HCP: How do compliance activities differ across markets? With differing requirements in the U.S., EU, and other markets, are companies following the most stringent guidelines or is it more granular?
JC: My idiom or analogy is sort of the middle of the road. Many companies stay in the middle of the road, so that what they're doing from an identification, marking, label and packaging perspective can work globally. There are certainly differences when you get into certain types of products and product classes, there are other exceptions and requirements that come into play.
To some extent, we do focus on the most stringent. For example, if we use a data matrix, that's accepted everywhere while some places don't want multiple linear barcodes. Today, it's largely a combination of the EU and U.S. requirements that produce that middle of the road or that most stringent case.
For the other country regulations, they aren’t so concerned with changing the UDI, or making more requirements on how products are identified, or the application to labels and packages. Where we see a difference in global requirements is the data—what data they want to see and how much.
Europe’s EUDAMED device registration and UDI database requirements are much more extensive than the U.S. requirements. The EU has concerns about substances in products so that gets labeled and put into the database, as well as how products are disposed of. Those differences then spill over into how the devices are labeled, which spill over into information that needs to get into the database.
HCP: Do you interact with a range of new and existing products on the UDI compliance journey? What deadlines are manufacturers working toward?
JC: We work with a combination. Sometimes it’s new companies with new products. Some companies don’t have global products, they have products for the U.S. market, products for the European market, products for the Asia Pacific market, etc., so all they did was U.S. implementation. Now we have to look at the rest of world and that's a combination of conversations because they have to ask if they want three different products, or can they have one. It's back to my comment before… it has nothing to do with UDI, but with how you want to manage your product portfolio.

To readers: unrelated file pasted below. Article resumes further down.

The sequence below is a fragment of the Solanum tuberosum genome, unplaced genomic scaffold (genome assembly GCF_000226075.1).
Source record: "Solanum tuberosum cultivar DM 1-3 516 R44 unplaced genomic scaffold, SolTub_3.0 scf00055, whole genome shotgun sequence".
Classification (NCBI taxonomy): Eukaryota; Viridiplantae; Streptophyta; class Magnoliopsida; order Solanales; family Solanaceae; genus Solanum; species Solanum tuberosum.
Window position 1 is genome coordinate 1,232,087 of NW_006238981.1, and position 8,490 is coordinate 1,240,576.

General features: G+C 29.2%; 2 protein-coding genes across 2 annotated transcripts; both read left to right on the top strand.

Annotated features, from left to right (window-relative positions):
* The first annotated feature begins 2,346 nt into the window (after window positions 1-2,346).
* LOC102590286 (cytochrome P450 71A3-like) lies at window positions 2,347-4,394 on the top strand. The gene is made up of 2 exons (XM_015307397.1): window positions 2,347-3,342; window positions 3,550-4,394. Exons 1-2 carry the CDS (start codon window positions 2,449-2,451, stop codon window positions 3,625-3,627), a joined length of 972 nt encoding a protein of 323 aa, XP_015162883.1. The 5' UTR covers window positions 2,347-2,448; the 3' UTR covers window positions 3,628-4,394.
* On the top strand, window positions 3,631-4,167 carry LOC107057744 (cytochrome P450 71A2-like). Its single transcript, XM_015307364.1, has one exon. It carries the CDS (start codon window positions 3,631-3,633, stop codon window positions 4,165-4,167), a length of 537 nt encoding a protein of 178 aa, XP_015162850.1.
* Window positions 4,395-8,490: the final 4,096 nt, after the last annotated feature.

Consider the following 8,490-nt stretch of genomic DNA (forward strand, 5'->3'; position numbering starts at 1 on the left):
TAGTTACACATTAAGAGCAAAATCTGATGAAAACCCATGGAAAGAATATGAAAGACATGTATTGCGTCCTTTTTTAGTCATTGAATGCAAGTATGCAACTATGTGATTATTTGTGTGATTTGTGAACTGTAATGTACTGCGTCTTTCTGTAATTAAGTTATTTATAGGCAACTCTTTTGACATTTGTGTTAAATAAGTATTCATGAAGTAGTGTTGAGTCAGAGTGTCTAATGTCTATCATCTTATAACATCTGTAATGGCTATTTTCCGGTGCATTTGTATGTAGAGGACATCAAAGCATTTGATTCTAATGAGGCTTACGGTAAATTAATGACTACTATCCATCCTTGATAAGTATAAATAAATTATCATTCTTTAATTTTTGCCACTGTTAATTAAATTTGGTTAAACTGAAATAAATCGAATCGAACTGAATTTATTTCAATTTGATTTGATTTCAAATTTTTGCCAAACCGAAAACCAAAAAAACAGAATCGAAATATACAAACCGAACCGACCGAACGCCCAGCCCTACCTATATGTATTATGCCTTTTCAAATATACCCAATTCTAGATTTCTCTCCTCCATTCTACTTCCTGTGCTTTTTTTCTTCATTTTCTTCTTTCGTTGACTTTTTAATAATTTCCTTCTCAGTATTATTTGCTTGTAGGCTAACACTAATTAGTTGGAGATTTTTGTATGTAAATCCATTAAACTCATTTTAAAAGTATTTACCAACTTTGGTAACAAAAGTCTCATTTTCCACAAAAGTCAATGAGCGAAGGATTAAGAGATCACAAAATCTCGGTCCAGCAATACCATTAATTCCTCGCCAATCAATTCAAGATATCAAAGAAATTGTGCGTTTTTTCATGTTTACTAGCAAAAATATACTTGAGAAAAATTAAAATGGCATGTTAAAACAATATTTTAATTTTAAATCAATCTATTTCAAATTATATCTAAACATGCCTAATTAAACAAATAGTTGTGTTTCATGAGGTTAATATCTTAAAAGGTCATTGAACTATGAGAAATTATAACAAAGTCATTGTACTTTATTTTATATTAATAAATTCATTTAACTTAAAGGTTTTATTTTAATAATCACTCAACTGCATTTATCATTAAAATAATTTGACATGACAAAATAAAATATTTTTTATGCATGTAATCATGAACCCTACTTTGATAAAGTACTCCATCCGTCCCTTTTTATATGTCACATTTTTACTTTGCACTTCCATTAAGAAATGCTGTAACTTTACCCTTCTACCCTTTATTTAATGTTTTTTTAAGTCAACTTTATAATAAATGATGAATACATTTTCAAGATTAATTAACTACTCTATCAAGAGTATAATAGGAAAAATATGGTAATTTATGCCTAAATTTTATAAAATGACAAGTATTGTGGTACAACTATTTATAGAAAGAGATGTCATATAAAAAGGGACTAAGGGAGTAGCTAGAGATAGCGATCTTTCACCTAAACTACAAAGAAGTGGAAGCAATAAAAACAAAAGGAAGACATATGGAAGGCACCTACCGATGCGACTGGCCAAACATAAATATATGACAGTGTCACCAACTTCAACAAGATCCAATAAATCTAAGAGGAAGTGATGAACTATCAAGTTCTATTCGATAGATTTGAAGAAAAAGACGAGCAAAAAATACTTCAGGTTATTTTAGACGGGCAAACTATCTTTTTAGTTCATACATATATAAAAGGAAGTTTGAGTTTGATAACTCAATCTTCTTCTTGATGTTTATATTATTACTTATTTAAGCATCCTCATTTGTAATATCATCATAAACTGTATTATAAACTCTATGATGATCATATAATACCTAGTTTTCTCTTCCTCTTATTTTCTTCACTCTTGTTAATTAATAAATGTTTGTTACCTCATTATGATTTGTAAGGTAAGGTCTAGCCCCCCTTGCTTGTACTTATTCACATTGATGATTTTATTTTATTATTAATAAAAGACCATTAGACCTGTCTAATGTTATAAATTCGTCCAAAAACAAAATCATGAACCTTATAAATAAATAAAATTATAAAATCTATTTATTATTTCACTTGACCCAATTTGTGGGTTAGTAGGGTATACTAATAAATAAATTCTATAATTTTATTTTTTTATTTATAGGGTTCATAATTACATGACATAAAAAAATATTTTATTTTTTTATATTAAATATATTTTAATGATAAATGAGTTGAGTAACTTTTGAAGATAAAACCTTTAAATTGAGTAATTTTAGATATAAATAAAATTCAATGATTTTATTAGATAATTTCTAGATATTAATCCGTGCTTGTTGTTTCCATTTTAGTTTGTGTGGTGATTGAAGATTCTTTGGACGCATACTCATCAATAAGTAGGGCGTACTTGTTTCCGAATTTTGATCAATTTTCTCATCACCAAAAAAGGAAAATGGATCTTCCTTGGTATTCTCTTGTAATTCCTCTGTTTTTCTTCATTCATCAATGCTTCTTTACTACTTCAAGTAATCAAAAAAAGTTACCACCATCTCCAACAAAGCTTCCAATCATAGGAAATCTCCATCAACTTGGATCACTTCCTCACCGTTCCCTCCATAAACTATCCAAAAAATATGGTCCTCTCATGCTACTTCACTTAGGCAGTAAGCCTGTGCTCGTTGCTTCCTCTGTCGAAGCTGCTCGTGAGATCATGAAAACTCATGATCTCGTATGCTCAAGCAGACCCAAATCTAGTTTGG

This year, September 2022 is the Class I compliance date for UDI in the U.S. The date has undergone enforcement discretion twice now.
- First in 2018, because of some concerns about GUDID they postponed it to 2020.
- Then because of COVID-19, they postponed it to September 2022.
There’s a group of companies in the U.S. who make only Class 1 medical devices. They’ve been working on this and, if they’re not complete, then they’re on their way.
But there are a lot of manufacturers who only make low-risk medical devices—orthotics and other products. They may not have big clinical departments, or even a full-time regulatory affairs person. They tend to struggle more with what these regulations are. They're a hard group to understand or reach because they're not the people at conferences, engaged in the conversations, or in working groups, etc.
It’s an interesting group in and of itself and it exists globally—some may make things for multiple industries. For example, a plastics manufacturer makes tubing for the automotive industry and others, and they also happen to sell tubing for IV pumps. There's some unique challenges that lie ahead in getting them onboard, having them understand what they need to do, and making that a bit of more systemic than it might normally be for them.